Where the world of crime fiction is concerned, Carol of the Usual Suspects does a great job of keeping us group members informed. She recently sent along information about a Google doodle that pays homage to the great Golden Age writer Ngaio Marsh. The doodle appeared only in Marsh’s native New Zealand, so one would have known nothing of it had we not been specifically alerted to its existence:
Shortly thereafter, Carol forwarded an article on Marton Cottage, once home to Dame Ngaio.
One of my favorite novels by Ngaio Marsh is Death in a White Tie. This is as much a novel of manners as a mystery, providing as it does a close-up look at the ‘London season’ with all its social commotion and marriage market significance. It’s a poignant tale of loss, and an even more poignant love story. The tone commingles compassion and irony. The writing is unfailingly graceful and precise.
What a splendid job Felony & Mayhem Press has been doing in bringing so many of Ngaio Marsh’s Roderick Alleyn novels back into print. Click here for the full list.
And click here to hear Dame Ngaio explain how she first came to the writing of crime fiction.
Thanks so very much, Carol, for pointing me to all this excellent material!
In her Washington Post review of Jane Smiley’s Early Warning, Valerie Sayers proclaims: “In an era of tweets, texts and flash fiction, the big, juicy novel is ascendant again.” One can only say, thank goodness!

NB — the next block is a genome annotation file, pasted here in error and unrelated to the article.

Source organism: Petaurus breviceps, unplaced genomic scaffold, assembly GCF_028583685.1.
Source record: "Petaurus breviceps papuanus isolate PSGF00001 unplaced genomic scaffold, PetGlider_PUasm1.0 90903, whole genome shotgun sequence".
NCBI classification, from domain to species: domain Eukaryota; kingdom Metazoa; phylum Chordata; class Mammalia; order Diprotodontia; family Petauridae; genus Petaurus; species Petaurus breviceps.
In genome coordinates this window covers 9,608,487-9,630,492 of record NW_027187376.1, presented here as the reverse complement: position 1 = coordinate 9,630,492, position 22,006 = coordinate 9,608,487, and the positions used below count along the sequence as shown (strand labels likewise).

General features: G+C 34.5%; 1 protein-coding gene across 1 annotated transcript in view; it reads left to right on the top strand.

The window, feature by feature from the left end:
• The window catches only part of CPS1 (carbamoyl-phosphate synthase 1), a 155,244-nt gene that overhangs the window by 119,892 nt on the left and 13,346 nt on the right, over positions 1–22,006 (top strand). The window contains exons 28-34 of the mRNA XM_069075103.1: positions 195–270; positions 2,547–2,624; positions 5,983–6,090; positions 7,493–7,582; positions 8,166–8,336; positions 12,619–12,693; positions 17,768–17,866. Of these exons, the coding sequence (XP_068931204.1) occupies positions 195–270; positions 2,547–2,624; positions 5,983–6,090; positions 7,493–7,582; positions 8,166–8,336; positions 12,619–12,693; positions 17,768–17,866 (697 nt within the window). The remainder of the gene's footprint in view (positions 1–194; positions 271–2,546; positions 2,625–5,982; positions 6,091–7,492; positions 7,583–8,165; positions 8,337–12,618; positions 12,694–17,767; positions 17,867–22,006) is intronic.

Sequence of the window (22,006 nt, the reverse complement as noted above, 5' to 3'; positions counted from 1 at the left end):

Early Warning is the second volume in a projected three volume trilogy. Some Luck, the first, moves at a slow, deliberate, even magisterial pace. One learns, like the Midwestern farm folk in the novel, to become attuned to the slow unfolding of events. I loved the book, and I’m very much looking forward to reading the sequel.
And speaking of anticipated sequels, Kate Atkinson’s A God in Ruins, a follow-up to Life After Life, is due out here on May 5. With its digressive, nonlinear narrative, Life After Life was a book I was prepared to dislike. In fact, I expected to be unable to get through it. In the event, it held me spellbound – a masterpiece of compelling storytelling.
Some months ago, I received word that Martin Edwards was writing a nonfiction work on the beginnings of the Detection Club and the rise of crime fiction in England in the early years of the twentieth century. It was to be called The Golden Age of Murder. I pre-ordered on Amazon as soon as I could, and two days ago it came:
Subtitled The Mystery of the Writers Who Invented the Modern Detective Story, this is a tome of substance, clocking in at some 457 pages (including bibliography). I plan to hold off for as long as I can before plunging in. It looks delicious!
In “The Maigret-a-Month Club” in the Wall Street Journal, Allan Massie begins with this pronouncement:
Georges Simenon was a phenomenon, a hack who became a great writer.